Meanwhile, the best aspects of the coupe also turned out to be the most problematic. The SVX had one of the most advanced all-wheel-drive systems on the market (FWD would be offered later) but people had not yet started flocking to AWD in droves and the decision made the vehicle heavier, resulting in acceleration figures that were more in line with mid-level Japanese performance vehicles than the big dogs Subaru was gunning for. It also came exclusively with a 4-speed automatic in an era where sporting vehicles typically benefited from having a manual transmission. That made the SVX shine the brightest when it could be piloted around at highway speeds, something it didn’t usually need AWD for.

The double window design worked incredibly by shielding drivers from rain when open and helped give it a distinctive look. But it also didn’t create much of a breeze on swelteringly hot days, sullying the otherwise enjoyable (albeit relaxed) driving experience. Ultimately, Subaru’s faithful didn’t really want to buy a car that cost roughly $10,000 more than its next most-expensive model. The company only sold 24,379 globally, with North America accounting for about 14,000 before it discontinued the model in 1996.

As a positive, the Subaru SVX is probably the cheapest way a person living today can buy a vehicle designed by ItalDesign Giorgetto Giugiaro — unless you’re willing to settle for something hideous like a Daewoo Lanos or Eagle Premier.


Chrysler TC by Maserati (1988–1990)

What happens when you tell two companies that have gradually lost their identity to jointly develop a halo vehicle? The Chrysler TC by Maserati.

Essentially a super-premium Chrysler LeBaron (although technically a chopped Dodge Daytona), the TC is the direct result of the bromance between Lee Iacocca and Alejandro de Tomaso. Having helped Chrysler corner the market on price-conscious Americans, Iacocca wanted something that could cater to a more upscale clientele. This resulted in a series of bizarre luxury concepts designed on a shoestring budget before de Tomaso figured his company, Maserati, should give it a whirl.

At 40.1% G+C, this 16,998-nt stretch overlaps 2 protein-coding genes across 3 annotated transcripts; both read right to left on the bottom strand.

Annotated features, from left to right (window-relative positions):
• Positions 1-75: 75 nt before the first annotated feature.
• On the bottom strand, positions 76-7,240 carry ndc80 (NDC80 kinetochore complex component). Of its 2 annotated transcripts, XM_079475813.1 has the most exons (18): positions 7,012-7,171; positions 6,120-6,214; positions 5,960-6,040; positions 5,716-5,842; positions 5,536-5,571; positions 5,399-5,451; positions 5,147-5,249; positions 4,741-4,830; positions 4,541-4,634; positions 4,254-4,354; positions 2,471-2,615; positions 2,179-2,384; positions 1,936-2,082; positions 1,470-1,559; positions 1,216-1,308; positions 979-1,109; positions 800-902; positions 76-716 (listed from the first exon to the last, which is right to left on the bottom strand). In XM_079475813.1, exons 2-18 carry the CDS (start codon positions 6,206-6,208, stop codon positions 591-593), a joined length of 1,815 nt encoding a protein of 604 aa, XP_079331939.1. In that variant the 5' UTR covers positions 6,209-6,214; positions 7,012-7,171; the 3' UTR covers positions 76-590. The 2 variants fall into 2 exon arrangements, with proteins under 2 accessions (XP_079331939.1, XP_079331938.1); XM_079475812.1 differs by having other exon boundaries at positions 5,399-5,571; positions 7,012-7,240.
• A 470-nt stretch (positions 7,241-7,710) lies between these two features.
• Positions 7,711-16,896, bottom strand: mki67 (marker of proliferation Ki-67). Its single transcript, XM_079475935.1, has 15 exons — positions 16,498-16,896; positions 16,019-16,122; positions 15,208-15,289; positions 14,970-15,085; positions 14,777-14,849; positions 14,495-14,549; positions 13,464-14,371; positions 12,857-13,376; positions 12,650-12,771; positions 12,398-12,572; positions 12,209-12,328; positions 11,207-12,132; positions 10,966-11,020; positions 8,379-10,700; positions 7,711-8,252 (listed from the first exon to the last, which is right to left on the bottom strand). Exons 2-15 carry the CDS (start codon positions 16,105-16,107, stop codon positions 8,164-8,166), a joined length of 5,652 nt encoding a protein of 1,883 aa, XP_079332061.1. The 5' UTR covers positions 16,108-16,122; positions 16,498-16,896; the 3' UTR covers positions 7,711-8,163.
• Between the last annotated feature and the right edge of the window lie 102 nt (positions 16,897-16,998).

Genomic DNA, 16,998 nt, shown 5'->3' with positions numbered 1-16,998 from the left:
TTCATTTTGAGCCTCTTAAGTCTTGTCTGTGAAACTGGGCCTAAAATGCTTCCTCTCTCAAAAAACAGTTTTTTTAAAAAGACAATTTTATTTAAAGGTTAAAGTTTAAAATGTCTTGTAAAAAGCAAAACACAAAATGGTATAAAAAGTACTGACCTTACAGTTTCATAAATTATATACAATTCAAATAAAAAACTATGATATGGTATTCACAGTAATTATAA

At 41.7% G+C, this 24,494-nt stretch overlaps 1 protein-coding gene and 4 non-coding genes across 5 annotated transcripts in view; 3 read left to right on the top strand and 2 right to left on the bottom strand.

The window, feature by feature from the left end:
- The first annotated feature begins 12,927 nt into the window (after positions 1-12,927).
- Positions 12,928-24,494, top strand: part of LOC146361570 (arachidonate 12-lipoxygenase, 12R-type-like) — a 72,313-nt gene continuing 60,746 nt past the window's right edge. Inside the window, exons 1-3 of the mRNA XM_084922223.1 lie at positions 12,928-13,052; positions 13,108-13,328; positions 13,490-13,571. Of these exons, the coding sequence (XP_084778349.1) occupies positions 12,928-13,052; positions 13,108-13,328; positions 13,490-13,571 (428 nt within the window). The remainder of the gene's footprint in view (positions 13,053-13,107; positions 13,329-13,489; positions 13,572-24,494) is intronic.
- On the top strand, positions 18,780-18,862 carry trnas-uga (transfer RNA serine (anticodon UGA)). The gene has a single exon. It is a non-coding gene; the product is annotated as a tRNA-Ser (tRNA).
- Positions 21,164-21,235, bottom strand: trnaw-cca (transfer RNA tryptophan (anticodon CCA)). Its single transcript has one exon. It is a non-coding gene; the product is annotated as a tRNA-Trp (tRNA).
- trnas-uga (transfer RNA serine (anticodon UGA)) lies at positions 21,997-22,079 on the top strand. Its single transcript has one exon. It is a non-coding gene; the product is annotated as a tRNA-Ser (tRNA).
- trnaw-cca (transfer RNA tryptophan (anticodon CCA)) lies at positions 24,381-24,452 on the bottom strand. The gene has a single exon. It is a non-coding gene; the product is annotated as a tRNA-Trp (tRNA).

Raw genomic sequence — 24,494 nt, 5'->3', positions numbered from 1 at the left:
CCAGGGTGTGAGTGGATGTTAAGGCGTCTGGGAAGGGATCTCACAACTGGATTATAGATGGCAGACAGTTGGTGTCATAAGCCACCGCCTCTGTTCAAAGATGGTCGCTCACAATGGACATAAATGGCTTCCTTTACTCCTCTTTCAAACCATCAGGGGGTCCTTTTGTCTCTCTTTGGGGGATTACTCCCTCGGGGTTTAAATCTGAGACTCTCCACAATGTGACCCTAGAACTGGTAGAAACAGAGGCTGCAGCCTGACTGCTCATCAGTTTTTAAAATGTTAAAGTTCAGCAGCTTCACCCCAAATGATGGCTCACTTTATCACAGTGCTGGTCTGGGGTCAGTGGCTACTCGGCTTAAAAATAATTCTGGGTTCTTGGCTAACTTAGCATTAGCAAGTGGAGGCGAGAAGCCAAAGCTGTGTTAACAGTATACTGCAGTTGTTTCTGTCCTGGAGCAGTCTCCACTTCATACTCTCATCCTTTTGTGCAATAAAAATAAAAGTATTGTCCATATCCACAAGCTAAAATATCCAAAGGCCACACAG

Launched in 1988 and equipped with the best little engine the company had at the time (the 2.2-liter Turbo II), the front-wheel-drive convertible would see numerous changes to its powertrain in an incredibly short timeframe. Later automatics would be swapped to a 3.0-liter Mitsubishi 6G72 V6, while 500 TC’s would receive an upgraded version of the 2.2-liter with 16 valves that had been engineered by Maserati. The later models also came with upgraded pistons, turbocharger, connecting rods, crankshaft, and intake manifold resulting in a much higher peak output of 200 horsepower. They also utilized a 5-speed manual from Getrag, in order to handle the added oomph. Having built up a few automatic Mopars from this era, I can attest to this being an absolute necessity.

The TC by Maserati was an absolute disaster and cost Chrysler a fortune to manufacture thanks to its utilization of premium materials. Interiors used hand-stitched Italian leather, removable hardtops came with opera windows, and even the retractable softtop versions still collapsed into a body-matching receptacle. Few expenses were spared: The cars came equipped with most of the high-end items one would expect to see on models coming from premium marquees. Building one cost the Chrysler over twice the $33,000 starting MSRP and it just continued getting more expensive as the years progressed. The company ceased production in 1993 barely managing to sell 7,000 examples. In the aftermath, practically everyone involved in the project attempted to downplay their own involvement.


Cadillac Allanté (1986–1993)

Often compared favorably to the Chrysler TC, the Cadillac Allanté has been a grim reminder that there is no accounting for taste. Aimed at the luxury coup market then dominated by European brands, it also followed a similar design trajectory as the Maserati Mopar. But Cadillac had the money to bring out the big guns, tapping Pininfarina to both model and build the roadster’s exterior. Bodies were then shipped all the way from Italy for final assembly at Hamtramck Assembly in Detroit, requiring the automaker to charter specially equipped Boeing 747s.